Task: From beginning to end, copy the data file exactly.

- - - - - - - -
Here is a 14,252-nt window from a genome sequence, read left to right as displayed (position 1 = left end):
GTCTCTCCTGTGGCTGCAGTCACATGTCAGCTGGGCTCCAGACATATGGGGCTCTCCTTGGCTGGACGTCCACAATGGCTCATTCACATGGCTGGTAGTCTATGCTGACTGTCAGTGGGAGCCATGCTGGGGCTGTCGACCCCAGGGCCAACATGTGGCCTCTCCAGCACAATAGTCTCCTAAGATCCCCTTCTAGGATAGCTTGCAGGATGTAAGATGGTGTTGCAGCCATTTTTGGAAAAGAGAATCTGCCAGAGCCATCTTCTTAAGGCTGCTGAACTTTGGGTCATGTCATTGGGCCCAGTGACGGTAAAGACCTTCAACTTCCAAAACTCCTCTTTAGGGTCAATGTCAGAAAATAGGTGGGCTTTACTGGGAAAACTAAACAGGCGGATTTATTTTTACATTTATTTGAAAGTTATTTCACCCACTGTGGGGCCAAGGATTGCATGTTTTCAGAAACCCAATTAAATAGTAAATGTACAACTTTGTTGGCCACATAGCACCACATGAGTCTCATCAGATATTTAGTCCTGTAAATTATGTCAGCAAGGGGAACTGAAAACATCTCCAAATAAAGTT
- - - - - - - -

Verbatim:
Here is a 14,252-nt window from a genome sequence, read left to right as displayed (position 1 = left end):
GTCTCTCCTGTGGCTGCAGTCACATGTCAGCTGGGCTCCAGACATATGGGGCTCTCCTTGGCTGGACGTCCACAATGGCTCATTCACATGGCTGGTAGTCTATGCTGACTGTCAGTGGGAGCCATGCTGGGGCTGTCGACCCCAGGGCCAACATGTGGCCTCTCCAGCACAATAGTCTCCTAAGATCCCCTTCTAGGATAGCTTGCAGGATGTAAGATGGTGTTGCAGCCATTTTTGGAAAAGAGAATCTGCCAGAGCCATCTTCTTAAGGCTGCTGAACTTTGGGTCATGTCATTGGGCCCAGTGACGGTAAAGACCTTCAACTTCCAAAACTCCTCTTTAGGGTCAATGTCAGAAAATAGGTGGGCTTTACTGGGAAAACTAAACAGGCGGATTTATTTTTACATTTATTTGAAAGTTATTTCACCCACTGTGGGGCCAAGGATTGCATGTTTTCAGAAACCCAATTAAATAGTAAATGTACAACTTTGTTGGCCACATAGCACCACATGAGTCTCATCAGATATTTAGTCCTGTAAATTATGTCAGCAAGGGGAACTGAAAACATCTCCAAATAAAGTT